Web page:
Guest Post from Monika Kania, CEO of Xchanger

Monika Kania is the CEO of, a UK and Poland based FinTech startup that offers its customers with a white label currency transfer comparison widget and enables them to increase revenues from new tools. She is passionate about the cheapest, fastest and most convenient money transfers for individuals and SMEs. You can reach out to her at [email protected].

Many online users still use traditional transfers to transfer money abroad or make cross-border payments. Unfortunately these come with hidden costs that are sneakily included in. Many newcomers have risen to solve these problems, and we want to educate people on how they can avoid these hefty banking fees.

Picture the scene – you’re a third year engineering student from Bristol about to start her semester abroad in Barcelona. Your grades have been excellent and now it’s time to add international experience to your resume and have some fun as well. You’ve just signed your apartment lease and you’re already on your way to having a great three months.

Now, the problem is that in order to move in, you need to pay the deposit to the landlord up front. But paying this deposit requires sending money from your British bank account to your landlord’s Spanish account. Eureka! You’ve just realised that:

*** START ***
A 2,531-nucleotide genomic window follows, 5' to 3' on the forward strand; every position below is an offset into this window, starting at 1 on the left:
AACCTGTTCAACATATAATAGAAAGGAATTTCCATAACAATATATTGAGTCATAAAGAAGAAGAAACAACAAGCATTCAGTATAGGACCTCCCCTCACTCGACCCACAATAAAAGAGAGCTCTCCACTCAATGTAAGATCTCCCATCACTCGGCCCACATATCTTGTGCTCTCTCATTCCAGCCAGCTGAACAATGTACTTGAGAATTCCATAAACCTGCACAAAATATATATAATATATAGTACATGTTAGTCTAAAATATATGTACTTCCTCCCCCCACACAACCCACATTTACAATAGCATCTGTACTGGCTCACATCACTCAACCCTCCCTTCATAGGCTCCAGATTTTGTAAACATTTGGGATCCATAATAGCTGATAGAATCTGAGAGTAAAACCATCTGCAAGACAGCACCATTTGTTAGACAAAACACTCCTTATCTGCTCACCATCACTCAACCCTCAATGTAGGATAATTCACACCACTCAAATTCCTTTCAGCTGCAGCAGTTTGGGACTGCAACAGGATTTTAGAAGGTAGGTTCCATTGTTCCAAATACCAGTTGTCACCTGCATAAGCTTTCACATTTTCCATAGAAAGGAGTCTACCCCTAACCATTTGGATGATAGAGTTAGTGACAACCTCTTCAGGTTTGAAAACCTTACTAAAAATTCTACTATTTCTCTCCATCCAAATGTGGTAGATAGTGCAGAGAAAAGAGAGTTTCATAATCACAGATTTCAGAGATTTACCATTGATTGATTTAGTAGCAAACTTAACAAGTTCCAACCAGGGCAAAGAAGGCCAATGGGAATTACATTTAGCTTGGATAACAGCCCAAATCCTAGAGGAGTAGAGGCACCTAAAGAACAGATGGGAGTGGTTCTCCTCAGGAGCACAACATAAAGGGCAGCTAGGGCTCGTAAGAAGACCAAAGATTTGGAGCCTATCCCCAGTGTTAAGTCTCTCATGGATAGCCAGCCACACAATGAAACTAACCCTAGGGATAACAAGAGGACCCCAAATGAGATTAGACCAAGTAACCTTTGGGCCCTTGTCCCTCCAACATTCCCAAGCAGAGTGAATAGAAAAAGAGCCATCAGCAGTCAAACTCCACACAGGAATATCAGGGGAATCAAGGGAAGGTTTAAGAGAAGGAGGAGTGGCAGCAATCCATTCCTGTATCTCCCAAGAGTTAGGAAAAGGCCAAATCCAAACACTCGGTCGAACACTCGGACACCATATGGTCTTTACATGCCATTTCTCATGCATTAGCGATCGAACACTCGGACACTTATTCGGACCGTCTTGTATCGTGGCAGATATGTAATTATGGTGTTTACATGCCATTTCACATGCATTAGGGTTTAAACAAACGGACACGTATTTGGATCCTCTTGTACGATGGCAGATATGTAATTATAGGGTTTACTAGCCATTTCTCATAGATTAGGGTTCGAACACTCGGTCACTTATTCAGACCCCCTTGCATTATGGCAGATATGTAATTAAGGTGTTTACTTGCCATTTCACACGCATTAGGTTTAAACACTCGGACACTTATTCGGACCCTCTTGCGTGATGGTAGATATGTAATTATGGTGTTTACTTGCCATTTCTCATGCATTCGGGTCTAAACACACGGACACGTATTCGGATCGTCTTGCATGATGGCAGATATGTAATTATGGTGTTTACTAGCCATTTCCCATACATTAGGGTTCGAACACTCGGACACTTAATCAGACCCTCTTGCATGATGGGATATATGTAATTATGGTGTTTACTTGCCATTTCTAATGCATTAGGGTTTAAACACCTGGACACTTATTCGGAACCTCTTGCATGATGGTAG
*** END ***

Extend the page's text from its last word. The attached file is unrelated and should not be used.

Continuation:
a) To make your stay in Barcelona affordable, you need to find a way to send money quickly and at a low cost

b) You’re officially becoming an international nomad and that’s all well and good, but going overseas usually means higher overheads. The transfer fees, exchange rates, hidden costs… the list goes on!

By now, you’re probably considering some money transfer services for your stay abroad, which could skim quite a bit of money from you – until now!

You see, in the last five years, there has been a surge in alternative money transfer services to reduce costs and remove the hidden costs that banks sneakily include. The problem is that people have not begun using these services, because they are still unaware that banks are skimming way too much money from them. How so?

Here are some examples of how you might be paying too much:

1. “Indicative exchange rates” or Rates from Wonderland